No, not the kind of cold shower where it’s 100 degrees outside, you just ran a marathon, and your body would melt a block of ice in two seconds. I’m talking about the kind of cold shower where you roll out of bed, disoriented from a crazy dream, head straight for the bathroom, and hop on in.
Just writing about it makes me cringe a little bit.
The welcoming, warm massage the shower greets me with each morning is one of my favorite parts of the day, but it also does nothing for me. Unless dry skin, a wretched scalp, staying sleepy, and wasting my time (I take way too long of showers) is considered “something,” then I really need to make a change to this routine.
Now, I’ve done the cold shower routine a few different times in my life. My first experience came the week following a playful day in the sand (at the age of 19) in Naples, Florida. To put it simply, I spent four hours under a cloudless sky with not enough sunscreen. These cold showers were an oh so welcomed part of my day, so it wasn’t exactly challenging, but a good introduction.
The next experience came about a year and a half later in the Dominican Republic. While volunteering with an organization called Outreach360, we were well accommodated, except for the lack of hot water. Volunteers were instructed to take "navy showers", and this time around, the cold water was quite a shock. Some volunteers actually continued the practice once they got back home, but I was certainly not one of them.
Finally, my longest stint without a hot water shower was the five to six months I was living in Cameroon. My first two months were spent taking bucket baths and the rest of my time there was spent under a normal shower head (which was not normal for most volunteers) with no temperature control. There were a few times here and there where the water was really cold, and produced some noticeable hyperventilation, but given the hot weather and my tendency to take my showers in the afternoon, most of my experiences were quite comfortable.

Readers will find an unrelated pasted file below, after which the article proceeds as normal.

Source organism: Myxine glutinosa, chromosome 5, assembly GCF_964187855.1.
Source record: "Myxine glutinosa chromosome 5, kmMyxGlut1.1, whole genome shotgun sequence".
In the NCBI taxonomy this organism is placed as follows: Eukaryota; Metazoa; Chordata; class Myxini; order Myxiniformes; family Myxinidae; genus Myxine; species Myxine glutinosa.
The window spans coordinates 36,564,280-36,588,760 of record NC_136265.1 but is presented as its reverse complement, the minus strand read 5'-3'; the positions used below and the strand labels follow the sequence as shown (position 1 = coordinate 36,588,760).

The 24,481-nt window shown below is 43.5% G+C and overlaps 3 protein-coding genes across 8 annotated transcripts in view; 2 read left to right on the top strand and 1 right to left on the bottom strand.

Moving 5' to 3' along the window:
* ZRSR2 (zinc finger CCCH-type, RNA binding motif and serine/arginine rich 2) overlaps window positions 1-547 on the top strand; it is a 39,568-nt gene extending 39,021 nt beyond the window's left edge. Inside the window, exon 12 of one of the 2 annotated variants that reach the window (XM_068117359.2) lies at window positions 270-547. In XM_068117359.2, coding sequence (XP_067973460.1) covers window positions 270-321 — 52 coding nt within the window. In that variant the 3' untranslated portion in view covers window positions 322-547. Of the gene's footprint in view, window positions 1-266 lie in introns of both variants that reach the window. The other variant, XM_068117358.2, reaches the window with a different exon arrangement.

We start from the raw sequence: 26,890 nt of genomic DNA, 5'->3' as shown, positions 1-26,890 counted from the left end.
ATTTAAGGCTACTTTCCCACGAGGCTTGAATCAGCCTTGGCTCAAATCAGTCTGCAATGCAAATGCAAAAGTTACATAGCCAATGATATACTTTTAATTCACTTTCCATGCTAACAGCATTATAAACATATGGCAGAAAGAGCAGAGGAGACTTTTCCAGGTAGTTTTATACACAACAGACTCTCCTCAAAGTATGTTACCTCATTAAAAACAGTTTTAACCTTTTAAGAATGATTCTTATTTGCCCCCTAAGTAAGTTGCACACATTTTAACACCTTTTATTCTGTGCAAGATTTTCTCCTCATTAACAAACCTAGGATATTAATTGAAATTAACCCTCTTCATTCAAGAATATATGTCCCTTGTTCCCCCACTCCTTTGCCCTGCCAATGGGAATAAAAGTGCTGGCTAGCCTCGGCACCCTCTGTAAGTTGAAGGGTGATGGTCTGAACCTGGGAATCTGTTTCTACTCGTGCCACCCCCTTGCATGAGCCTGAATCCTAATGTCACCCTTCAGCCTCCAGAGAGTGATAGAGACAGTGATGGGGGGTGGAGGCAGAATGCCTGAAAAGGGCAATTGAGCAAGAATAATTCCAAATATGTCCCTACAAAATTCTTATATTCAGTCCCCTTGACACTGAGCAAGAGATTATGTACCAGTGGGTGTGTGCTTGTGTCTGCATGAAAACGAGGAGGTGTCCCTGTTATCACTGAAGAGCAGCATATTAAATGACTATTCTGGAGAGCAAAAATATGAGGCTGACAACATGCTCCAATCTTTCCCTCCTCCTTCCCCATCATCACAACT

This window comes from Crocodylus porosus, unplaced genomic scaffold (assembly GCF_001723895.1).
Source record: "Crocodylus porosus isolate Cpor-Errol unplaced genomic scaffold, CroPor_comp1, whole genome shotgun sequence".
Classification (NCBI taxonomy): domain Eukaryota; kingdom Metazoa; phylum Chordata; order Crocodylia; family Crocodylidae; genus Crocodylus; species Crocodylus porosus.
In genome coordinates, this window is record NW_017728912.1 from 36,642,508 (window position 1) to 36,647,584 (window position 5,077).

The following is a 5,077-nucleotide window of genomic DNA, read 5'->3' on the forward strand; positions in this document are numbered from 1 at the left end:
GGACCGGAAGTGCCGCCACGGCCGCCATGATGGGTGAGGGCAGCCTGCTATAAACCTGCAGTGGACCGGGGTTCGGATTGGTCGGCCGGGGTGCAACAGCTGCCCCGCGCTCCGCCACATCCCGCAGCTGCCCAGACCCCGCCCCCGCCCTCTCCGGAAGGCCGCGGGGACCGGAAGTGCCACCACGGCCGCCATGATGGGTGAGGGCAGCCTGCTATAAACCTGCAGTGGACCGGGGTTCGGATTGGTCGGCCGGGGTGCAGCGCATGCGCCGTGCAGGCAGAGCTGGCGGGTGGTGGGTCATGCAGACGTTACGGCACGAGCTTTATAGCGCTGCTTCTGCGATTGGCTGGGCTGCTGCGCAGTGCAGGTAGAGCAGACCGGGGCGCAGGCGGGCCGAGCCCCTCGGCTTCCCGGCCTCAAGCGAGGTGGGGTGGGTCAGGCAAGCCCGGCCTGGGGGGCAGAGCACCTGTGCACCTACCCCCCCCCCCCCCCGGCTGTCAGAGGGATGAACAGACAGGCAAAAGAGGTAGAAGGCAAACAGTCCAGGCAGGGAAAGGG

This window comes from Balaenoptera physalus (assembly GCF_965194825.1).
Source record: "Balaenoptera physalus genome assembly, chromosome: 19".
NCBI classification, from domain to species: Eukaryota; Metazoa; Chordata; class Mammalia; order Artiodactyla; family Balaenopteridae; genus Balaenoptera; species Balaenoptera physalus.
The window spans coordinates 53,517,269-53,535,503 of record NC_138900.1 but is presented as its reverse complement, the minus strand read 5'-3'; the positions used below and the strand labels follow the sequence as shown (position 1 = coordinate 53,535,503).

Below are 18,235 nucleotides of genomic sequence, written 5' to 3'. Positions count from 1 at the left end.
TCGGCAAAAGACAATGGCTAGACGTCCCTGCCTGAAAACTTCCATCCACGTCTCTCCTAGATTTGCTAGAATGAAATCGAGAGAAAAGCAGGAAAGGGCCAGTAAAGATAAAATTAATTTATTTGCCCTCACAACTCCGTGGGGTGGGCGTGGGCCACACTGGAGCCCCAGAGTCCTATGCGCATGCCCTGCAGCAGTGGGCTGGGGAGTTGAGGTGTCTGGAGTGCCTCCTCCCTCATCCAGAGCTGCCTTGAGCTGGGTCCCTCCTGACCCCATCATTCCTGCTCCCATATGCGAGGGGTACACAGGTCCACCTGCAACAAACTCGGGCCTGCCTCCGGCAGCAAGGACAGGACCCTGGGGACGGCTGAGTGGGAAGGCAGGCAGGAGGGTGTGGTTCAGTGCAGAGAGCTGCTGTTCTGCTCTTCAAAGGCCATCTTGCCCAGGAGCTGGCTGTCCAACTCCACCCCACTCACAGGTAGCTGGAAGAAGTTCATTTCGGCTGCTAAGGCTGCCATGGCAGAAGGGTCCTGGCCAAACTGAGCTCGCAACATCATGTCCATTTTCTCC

Given all of these experiences, I will not be coddling myself by using half hot, half cold water to ease my way into things. I’m going to get after it from day one. 100% cold or bust!
The only decision I’ll be making is whether to turn the shower on before getting in or to simply stand under the once friendly shower head and, like jumping in a cold pool, turn the knob and let the cold rain down. I plan on going with the latter, so I don’t psych myself out before ever getting under the water.
This Wednesday will mark day one, which is a momentous day for more reasons than this challenge, but I’ll save that explanation for another time. As always, I challenge you to join me on this crazy journey, so we can share our experiences and encourage each other to keep pushing forward. I can’t wait to tell you how things go this week, which will probably consist of stories of screams, loss of breath, and hopefully, more productive days.